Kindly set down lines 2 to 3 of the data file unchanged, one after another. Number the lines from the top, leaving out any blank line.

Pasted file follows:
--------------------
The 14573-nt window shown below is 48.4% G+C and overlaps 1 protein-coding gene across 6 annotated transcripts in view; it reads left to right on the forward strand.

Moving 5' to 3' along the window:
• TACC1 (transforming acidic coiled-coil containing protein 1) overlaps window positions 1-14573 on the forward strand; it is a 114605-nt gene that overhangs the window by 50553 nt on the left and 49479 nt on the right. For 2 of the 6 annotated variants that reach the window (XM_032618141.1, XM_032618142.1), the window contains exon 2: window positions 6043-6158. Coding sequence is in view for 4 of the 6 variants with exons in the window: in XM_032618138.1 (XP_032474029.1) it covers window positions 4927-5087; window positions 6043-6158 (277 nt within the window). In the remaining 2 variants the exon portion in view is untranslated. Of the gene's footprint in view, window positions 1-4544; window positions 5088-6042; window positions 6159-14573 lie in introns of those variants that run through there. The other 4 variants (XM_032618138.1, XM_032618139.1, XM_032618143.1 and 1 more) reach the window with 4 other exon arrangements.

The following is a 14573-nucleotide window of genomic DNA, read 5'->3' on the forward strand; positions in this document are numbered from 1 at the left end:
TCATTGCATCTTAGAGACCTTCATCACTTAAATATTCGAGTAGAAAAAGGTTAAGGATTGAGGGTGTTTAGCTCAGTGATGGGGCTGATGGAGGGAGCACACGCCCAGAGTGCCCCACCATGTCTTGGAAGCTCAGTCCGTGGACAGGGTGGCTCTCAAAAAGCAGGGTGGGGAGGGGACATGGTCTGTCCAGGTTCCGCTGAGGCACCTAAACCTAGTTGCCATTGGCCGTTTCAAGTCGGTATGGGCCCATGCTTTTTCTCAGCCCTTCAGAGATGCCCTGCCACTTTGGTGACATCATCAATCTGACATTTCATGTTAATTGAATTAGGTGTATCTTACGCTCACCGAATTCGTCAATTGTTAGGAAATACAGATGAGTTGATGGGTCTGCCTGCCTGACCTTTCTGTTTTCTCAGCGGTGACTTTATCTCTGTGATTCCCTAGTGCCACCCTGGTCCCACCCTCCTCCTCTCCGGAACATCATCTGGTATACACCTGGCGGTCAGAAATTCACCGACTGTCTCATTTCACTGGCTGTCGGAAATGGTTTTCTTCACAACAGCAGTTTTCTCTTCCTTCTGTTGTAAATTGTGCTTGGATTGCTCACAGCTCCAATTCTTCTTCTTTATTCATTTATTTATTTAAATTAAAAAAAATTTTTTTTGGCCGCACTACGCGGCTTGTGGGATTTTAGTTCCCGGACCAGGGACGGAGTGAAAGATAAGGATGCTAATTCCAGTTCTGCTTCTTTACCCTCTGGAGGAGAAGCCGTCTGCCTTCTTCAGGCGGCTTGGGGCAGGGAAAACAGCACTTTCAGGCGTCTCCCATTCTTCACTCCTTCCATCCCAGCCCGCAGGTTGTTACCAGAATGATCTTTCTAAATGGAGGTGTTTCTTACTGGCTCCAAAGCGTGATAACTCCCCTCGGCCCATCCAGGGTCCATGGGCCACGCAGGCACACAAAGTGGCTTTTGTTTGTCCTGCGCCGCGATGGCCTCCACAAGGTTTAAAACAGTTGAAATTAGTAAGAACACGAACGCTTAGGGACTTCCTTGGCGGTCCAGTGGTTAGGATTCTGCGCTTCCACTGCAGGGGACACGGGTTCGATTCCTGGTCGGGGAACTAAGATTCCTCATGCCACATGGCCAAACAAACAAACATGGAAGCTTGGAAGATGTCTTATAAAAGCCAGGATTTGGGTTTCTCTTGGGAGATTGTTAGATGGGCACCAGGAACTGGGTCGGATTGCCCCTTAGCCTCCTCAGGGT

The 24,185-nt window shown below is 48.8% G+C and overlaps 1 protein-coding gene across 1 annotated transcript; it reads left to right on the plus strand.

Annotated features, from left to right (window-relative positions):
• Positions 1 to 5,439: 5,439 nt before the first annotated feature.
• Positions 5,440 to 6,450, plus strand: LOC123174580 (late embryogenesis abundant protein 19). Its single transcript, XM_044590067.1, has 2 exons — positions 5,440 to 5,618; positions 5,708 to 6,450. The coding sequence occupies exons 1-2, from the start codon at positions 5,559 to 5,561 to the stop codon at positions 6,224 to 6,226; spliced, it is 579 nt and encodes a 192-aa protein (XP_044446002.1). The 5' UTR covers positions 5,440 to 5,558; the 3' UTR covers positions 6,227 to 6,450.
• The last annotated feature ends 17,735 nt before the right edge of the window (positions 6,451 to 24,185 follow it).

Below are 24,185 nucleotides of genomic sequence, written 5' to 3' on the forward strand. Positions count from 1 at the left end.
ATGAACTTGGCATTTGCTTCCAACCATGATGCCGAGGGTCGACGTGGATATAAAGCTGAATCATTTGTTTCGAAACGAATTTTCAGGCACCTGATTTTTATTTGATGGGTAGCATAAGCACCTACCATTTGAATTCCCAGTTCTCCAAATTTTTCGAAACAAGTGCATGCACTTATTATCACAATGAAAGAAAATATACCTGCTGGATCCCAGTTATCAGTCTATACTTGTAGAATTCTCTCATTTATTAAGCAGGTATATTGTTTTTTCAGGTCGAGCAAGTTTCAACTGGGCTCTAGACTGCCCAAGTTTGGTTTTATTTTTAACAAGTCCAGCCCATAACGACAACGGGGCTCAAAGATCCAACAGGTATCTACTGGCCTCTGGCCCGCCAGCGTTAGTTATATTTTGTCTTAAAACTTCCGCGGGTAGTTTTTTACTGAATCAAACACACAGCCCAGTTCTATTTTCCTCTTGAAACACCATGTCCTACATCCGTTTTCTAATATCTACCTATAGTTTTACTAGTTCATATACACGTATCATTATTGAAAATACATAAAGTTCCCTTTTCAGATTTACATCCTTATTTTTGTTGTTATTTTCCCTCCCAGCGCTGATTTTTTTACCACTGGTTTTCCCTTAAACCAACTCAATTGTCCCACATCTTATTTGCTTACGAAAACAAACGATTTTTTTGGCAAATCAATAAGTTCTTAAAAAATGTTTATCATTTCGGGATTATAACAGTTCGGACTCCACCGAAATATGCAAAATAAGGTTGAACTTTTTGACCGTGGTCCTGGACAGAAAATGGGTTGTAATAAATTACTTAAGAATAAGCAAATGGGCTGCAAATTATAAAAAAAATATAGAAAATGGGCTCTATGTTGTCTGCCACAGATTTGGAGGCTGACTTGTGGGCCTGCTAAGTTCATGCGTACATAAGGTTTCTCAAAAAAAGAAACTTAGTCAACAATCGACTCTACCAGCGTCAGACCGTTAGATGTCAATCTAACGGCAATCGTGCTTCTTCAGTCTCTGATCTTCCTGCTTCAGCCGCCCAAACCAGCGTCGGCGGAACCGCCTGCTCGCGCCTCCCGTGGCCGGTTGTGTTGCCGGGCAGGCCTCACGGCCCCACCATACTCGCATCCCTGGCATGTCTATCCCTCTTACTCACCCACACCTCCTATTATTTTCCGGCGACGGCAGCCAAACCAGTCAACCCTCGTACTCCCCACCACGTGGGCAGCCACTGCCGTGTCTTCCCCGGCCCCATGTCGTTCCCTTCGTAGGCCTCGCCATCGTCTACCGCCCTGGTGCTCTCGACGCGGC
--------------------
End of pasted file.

Moving 5' to 3' along the window:
• TACC1 (transforming acidic coiled-coil containing protein 1) overlaps window positions 1-14573 on the forward strand; it is a 114605-nt gene that overhangs the window by 50553 nt on the left and 49479 nt on the right. For 2 of the 6 annotated variants that reach the window (XM_032618141.1, XM_032618142.1), the window contains exon 2: window positions 6043-6158. Coding sequence is in view for 4 of the 6 variants with exons in the window: in XM_032618138.1 (XP_032474029.1) it covers window positions 4927-5087; window positions 6043-6158 (277 nt within the window). In the remaining 2 variants the exon portion in view is untranslated. Of the gene's footprint in view, window positions 1-4544; window positions 5088-6042; window positions 6159-14573 lie in introns of those variants that run through there. The other 4 variants (XM_032618138.1, XM_032618139.1, XM_032618143.1 and 1 more) reach the window with 4 other exon arrangements.